Amethyst loves music and enjoys hip-hop dancing to spice up her dull and dreary life. But one evening on her way home from dance class, she hears a voice that drew her away from her route.
Caught in the act of eavesdropping, her life is about to change in a way she has never foreseen.
David didn't quite know what to do with the beautiful trespasser, but when he learned that she was injured, taking care of her was the only solution.
Little did he suspect that she was about to take care of his lonely heart in return.
Phyllis switched off the television set. They had just seen the whole spectacle on a live news broadcast.
My heart ached for those people, but I also felt proud of the way David handled the situation. It must have been really hard to tell them that they no longer had a job.
The TV presenters didn't show what happened after that, but somehow I knew David didn't dessert his employees.
I had no right to feel that way, but there was no getting away from one's feelings. I twisted the blanket around and around as I considered my own situation. The chances of me still having a job by the time I got released was remote. It wasn't a good feeling.
I looked at Phyllis, sitting next to my bed serenely sipping her tea. To be honest, I envied her. Having money was one thing, but to be so content and happy were things I had not experienced since my parents died.
She had eaten Jeff's intended lunch, even a little of the dessert, after confessing that she didn't like ice cream or custard.
I looked at my own empty dishes. People who complained about hospital food had never gone without. My stomach was aching, but I held my tongue and finished my own cup of bush tea.
“What is going to happen to them?” I asked nodding at the TV hanging high above the floor against the wall.
Phyllis put the cup down and looked at me. “I don't know; my poor son.”
“Why did you say 'poor son'? It is his responsibility, isn't it?”
Phyllis put her cup and saucer back on the tray and sighed. “David has a brilliant mind for business strategies—”
“But not with people?”
She nodded. “He was always the quiet one, finding it hard to make friends.”
I found that almost impossible to believe given all the women I had seen him with in the tabloids. Maybe those women were only interested in his money. I couldn't be with someone and not want to talk to him. Listen to him talk about his dreams for himself and his future.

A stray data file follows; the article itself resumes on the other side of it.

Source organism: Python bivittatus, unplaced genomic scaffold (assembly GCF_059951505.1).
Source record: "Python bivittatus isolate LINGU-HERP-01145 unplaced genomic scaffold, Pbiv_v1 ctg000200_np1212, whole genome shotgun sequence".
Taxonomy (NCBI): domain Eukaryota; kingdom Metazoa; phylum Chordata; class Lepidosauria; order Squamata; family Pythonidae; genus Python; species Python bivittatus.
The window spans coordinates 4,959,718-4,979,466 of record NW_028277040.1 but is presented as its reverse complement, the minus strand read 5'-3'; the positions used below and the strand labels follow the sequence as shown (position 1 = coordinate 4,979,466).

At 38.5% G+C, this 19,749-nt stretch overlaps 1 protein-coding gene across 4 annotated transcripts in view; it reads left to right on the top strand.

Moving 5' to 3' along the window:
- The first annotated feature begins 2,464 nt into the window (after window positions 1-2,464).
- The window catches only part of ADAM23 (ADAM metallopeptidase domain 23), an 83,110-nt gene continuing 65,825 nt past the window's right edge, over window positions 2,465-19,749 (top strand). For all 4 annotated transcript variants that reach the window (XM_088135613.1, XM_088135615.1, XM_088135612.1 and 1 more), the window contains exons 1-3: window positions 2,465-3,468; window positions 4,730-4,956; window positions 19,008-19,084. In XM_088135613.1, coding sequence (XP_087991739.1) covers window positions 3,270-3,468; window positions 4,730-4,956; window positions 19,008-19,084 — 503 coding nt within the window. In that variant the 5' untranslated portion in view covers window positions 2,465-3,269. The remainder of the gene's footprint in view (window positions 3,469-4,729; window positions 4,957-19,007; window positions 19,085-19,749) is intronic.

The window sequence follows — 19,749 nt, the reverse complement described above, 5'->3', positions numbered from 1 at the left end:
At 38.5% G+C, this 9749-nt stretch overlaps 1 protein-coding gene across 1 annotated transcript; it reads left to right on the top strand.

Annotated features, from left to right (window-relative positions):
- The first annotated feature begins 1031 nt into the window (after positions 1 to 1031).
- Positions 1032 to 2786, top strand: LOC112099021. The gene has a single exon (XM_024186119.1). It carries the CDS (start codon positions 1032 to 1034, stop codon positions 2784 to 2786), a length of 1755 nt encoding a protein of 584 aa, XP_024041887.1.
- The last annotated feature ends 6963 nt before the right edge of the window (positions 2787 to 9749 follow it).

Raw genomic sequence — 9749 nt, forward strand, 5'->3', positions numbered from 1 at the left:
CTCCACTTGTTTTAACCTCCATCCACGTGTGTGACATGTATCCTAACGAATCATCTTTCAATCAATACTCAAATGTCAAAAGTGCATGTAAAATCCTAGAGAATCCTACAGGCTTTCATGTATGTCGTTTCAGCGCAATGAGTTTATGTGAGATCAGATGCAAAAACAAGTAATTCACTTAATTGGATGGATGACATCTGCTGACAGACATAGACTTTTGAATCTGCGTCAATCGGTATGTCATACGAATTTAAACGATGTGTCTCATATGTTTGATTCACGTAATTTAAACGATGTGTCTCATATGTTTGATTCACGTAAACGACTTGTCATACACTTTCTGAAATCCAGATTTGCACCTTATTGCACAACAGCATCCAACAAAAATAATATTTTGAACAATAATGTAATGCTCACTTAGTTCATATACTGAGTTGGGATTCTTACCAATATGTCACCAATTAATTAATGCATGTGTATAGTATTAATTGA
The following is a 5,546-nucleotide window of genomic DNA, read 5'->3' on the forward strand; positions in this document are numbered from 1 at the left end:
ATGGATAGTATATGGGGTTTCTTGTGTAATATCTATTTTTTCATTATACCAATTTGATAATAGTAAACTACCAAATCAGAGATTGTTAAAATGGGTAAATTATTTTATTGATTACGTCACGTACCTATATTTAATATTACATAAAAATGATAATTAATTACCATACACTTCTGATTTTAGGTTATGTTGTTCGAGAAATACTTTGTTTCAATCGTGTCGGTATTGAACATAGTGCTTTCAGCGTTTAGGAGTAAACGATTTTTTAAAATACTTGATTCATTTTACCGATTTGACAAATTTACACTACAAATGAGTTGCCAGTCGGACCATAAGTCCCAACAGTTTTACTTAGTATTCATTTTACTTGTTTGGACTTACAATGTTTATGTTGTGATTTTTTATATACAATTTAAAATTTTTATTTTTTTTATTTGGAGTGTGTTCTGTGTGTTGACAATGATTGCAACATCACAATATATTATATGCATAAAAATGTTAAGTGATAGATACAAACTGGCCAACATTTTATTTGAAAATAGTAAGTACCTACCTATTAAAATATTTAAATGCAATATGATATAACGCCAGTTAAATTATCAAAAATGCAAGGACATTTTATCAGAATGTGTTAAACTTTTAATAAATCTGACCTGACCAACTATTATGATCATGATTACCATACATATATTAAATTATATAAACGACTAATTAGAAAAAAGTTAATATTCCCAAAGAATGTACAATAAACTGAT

Phyllis smiled. “Jefferson is the opposite, but he chose the piano instead.”
That was a surprise. I thought Jeff had been the one singing that night.
“Yes, he is a classical pianist. We should go to a performance soon. He would love it if you came.”
I couldn't afford it, but held my tongue. It would sound ungrateful after everything the Morecrofts were doing for me.
“Does he sing too?” I had to ask.
Phyllis laughed. “No, that is David's pleasure. I love it when both my sons make music together. And trust me, that doesn't happen very often these days.”
I could feel my heart jump when I remembered that rich and shiver-inducing voice. “It was David singing at the house? Outside in that theater thing you have at the back?”
“Yes, it was him. He likes to sing opera arias, the focus it requires helps him deal with stress.”
She stopped and took my good hand. “Is that why you were there? To hear him sing?”
“I didn't know he sang. I was on my way home when I heard someone sing. It drew me. It was so beautiful. I am not smart enough to understand opera, but I love music, and I couldn't help but go closer to listen.”
Embarrassed I looked down at my aching hand. “I am sorry for all the trouble I have caused you. I shouldn't have gone there in the first place. Getting injured is a sign that I screwed up.”
“Nonsense,” Phyllis replied. “None of us think that. In fact, we are all happy to have met you.” She winked. “My sons especially.”
“I like them too,” I replied avoiding her eyes.
Exhaustion dragged me down in the bed, and I closed my eyes. My foot hurt, but it was okay. I was going to be okay. It was what survivors did.
Even drifting off I wondered why David didn't sing all the time. He had such a beautiful and expressive voice. My problems didn't exist when I listened to him sing.